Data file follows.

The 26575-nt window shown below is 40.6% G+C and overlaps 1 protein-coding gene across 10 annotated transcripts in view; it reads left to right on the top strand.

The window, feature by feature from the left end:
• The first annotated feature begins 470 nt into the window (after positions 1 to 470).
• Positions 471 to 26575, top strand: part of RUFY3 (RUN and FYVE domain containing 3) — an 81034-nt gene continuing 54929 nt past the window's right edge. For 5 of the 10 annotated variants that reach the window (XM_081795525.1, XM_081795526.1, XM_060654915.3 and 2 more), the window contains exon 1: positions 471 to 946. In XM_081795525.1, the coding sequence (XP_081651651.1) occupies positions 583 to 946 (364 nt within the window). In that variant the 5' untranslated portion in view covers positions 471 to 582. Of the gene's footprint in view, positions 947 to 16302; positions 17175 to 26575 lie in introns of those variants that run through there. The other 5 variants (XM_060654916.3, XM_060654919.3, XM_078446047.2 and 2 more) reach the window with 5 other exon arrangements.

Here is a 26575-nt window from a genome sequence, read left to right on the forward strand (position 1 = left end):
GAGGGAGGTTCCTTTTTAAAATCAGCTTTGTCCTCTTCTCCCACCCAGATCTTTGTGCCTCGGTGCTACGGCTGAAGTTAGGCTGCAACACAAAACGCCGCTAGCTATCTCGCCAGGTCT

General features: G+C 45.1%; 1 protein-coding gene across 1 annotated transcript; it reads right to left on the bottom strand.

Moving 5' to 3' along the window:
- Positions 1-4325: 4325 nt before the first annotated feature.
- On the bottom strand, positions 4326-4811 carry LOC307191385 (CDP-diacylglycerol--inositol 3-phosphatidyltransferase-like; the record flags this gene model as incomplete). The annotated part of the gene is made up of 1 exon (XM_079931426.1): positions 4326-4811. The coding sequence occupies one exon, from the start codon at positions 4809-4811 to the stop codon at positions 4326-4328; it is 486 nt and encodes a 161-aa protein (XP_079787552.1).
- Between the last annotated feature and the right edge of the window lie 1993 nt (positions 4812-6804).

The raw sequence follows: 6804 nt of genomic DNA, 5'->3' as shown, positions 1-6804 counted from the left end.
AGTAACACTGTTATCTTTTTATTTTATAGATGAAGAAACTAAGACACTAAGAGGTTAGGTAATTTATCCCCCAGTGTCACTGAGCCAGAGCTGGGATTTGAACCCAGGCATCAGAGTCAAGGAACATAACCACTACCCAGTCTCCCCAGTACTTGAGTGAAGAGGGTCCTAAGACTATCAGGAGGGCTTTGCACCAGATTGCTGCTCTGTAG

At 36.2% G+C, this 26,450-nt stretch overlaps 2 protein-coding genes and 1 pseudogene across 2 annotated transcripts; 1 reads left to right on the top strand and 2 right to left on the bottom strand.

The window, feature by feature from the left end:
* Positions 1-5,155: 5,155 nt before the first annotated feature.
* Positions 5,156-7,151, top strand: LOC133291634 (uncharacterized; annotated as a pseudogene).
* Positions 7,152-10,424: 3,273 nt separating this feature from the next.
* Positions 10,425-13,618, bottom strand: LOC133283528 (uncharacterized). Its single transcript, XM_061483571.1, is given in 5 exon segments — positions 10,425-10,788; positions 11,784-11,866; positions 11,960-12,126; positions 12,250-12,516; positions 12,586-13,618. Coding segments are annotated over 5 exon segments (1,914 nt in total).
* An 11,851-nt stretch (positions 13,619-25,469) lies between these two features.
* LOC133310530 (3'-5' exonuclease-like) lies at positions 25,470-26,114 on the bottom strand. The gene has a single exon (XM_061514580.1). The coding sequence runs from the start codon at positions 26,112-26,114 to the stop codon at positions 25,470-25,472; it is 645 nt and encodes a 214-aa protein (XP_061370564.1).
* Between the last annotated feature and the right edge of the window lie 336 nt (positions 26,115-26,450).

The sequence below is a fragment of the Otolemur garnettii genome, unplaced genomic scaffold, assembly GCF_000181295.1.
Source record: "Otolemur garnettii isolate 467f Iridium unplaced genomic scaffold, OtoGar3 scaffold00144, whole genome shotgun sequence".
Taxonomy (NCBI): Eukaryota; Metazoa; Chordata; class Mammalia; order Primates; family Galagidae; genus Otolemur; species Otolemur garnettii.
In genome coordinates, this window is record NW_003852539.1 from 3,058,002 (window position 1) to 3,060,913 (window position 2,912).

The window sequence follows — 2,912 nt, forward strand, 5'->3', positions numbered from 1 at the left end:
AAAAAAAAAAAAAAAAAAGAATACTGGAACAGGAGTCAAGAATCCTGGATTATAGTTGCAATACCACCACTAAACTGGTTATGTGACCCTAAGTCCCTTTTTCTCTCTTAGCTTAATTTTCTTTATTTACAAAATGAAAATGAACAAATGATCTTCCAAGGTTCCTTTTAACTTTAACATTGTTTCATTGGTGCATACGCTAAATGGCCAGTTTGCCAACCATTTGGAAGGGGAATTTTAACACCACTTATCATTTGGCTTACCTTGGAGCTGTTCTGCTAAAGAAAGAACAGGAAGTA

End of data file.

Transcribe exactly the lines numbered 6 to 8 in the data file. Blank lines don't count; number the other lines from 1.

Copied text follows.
GAGGGAGGTTCCTTTTTAAAATCAGCTTTGTCCTCTTCTCCCACCCAGATCTTTGTGCCTCGGTGCTACGGCTGAAGTTAGGCTGCAACACAAAACGCCGCTAGCTATCTCGCCAGGTCT

General features: G+C 45.1%; 1 protein-coding gene across 1 annotated transcript; it reads right to left on the bottom strand.

Moving 5' to 3' along the window: